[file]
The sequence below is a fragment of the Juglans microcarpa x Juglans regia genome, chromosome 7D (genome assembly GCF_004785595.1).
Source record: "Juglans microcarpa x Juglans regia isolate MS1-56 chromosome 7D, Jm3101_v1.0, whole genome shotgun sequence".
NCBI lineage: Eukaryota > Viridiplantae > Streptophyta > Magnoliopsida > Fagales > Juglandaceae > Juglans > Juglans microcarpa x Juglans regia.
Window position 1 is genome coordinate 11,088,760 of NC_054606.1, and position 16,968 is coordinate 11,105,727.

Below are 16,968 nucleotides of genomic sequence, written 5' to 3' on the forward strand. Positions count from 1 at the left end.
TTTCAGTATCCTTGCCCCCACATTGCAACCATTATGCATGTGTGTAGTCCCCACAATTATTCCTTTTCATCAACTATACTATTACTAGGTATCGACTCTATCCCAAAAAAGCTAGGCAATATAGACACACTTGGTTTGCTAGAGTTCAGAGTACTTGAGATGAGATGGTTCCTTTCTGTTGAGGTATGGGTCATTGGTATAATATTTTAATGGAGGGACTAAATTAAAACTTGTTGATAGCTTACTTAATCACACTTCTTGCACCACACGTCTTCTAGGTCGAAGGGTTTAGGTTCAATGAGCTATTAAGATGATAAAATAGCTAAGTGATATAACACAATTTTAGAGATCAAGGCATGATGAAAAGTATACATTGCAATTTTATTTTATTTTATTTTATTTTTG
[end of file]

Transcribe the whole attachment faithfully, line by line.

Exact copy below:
The sequence below is a fragment of the Juglans microcarpa x Juglans regia genome, chromosome 7D (genome assembly GCF_004785595.1).
Source record: "Juglans microcarpa x Juglans regia isolate MS1-56 chromosome 7D, Jm3101_v1.0, whole genome shotgun sequence".
NCBI lineage: Eukaryota > Viridiplantae > Streptophyta > Magnoliopsida > Fagales > Juglandaceae > Juglans > Juglans microcarpa x Juglans regia.
Window position 1 is genome coordinate 11,088,760 of NC_054606.1, and position 16,968 is coordinate 11,105,727.

Below are 16,968 nucleotides of genomic sequence, written 5' to 3' on the forward strand. Positions count from 1 at the left end.
TTTCAGTATCCTTGCCCCCACATTGCAACCATTATGCATGTGTGTAGTCCCCACAATTATTCCTTTTCATCAACTATACTATTACTAGGTATCGACTCTATCCCAAAAAAGCTAGGCAATATAGACACACTTGGTTTGCTAGAGTTCAGAGTACTTGAGATGAGATGGTTCCTTTCTGTTGAGGTATGGGTCATTGGTATAATATTTTAATGGAGGGACTAAATTAAAACTTGTTGATAGCTTACTTAATCACACTTCTTGCACCACACGTCTTCTAGGTCGAAGGGTTTAGGTTCAATGAGCTATTAAGATGATAAAATAGCTAAGTGATATAACACAATTTTAGAGATCAAGGCATGATGAAAAGTATACATTGCAATTTTATTTTATTTTATTTTATTTTTG